It’s something no one is used to seeing outside the winter months — as the sun beats down, you go outside to examine your air conditioning unit and see it covered in a thick layer of ice.
It might not seem possible that an air conditioner located outside could become frozen during the warmer months of the year, but it is. In most cases, this ice is a sign of something not functioning properly in your home’s air conditioning system.
So if you’re asking yourself “Why is my air conditioner frozen,” you might want to take a look at these three common factors that cause an air conditioning system to freeze — and whether or not you should call in a home air conditioning repair to fix them:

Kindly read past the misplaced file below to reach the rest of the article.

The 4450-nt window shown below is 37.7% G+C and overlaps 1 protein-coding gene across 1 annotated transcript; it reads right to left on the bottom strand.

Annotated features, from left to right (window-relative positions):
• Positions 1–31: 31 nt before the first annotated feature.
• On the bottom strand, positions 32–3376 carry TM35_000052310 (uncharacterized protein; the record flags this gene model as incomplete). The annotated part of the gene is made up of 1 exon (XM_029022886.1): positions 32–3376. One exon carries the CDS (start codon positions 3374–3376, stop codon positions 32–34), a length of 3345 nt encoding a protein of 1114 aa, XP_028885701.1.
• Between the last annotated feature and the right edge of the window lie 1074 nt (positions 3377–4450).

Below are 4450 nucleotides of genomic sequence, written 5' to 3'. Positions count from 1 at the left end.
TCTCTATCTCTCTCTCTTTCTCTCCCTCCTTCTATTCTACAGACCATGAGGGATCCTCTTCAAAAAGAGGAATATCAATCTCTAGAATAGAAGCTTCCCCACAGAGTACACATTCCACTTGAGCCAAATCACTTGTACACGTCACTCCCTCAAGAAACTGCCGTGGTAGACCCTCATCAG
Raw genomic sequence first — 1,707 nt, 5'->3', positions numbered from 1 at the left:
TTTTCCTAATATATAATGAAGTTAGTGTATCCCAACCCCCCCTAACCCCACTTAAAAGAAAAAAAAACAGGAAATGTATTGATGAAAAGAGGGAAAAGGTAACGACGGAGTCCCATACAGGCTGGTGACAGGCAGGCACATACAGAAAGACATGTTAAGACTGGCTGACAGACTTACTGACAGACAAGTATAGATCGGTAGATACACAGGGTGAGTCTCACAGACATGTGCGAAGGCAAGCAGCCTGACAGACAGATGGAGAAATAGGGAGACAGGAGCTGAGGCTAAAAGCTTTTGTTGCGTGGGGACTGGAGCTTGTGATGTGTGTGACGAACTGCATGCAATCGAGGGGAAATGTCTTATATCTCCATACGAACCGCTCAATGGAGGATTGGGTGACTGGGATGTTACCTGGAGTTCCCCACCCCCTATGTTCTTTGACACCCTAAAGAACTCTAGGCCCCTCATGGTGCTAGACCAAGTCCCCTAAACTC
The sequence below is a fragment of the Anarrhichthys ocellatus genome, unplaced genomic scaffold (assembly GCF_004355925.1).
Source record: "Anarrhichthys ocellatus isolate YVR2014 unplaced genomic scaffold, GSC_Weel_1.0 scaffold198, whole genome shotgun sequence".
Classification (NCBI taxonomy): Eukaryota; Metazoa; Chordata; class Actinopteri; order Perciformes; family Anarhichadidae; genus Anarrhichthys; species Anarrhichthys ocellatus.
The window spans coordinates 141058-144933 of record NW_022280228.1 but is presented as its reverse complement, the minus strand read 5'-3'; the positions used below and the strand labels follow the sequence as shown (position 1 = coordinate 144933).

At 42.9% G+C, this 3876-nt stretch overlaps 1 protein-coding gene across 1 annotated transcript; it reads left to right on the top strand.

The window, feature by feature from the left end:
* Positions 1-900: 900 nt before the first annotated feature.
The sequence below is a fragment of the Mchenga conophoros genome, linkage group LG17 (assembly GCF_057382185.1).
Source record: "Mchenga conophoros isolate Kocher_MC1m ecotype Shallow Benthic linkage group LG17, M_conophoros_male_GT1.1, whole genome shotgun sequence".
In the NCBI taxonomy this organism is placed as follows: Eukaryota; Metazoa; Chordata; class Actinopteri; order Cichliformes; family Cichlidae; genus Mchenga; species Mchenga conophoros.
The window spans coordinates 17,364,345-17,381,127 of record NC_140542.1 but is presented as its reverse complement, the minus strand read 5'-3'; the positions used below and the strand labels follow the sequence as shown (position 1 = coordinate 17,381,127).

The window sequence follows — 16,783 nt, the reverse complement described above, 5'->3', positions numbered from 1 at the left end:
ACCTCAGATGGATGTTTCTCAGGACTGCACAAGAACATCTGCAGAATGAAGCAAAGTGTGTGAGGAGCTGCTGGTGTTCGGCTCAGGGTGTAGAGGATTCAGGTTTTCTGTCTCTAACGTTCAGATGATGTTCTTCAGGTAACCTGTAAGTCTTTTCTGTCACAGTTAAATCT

If airflow to your air conditioning unit is insufficient, it will cause the system’s evaporator coil to drop below freezing temperature. As humidity collects on this coil, the moisture will freeze, causing ice to gradually build up. This problem can be fixed by replacing your dirty air filters and making sure your air ducts are functioning and free of obstructions.
System refrigeration problems
Leaking refrigerant or low levels of this substance can also cause your air conditioner’s evaporator coil to freeze. In this case, you’ll want to call in an air conditioning repair specialist to fix the leaking refrigerant and get your system back to normal.
If the temperature outside is below 60 degrees Fahrenheit, it’s unlikely that your air conditioner will be able to function at its full potential. If the outside temperature dips below this mark, freeze-ups in your outdoor air conditioner will likely take place.
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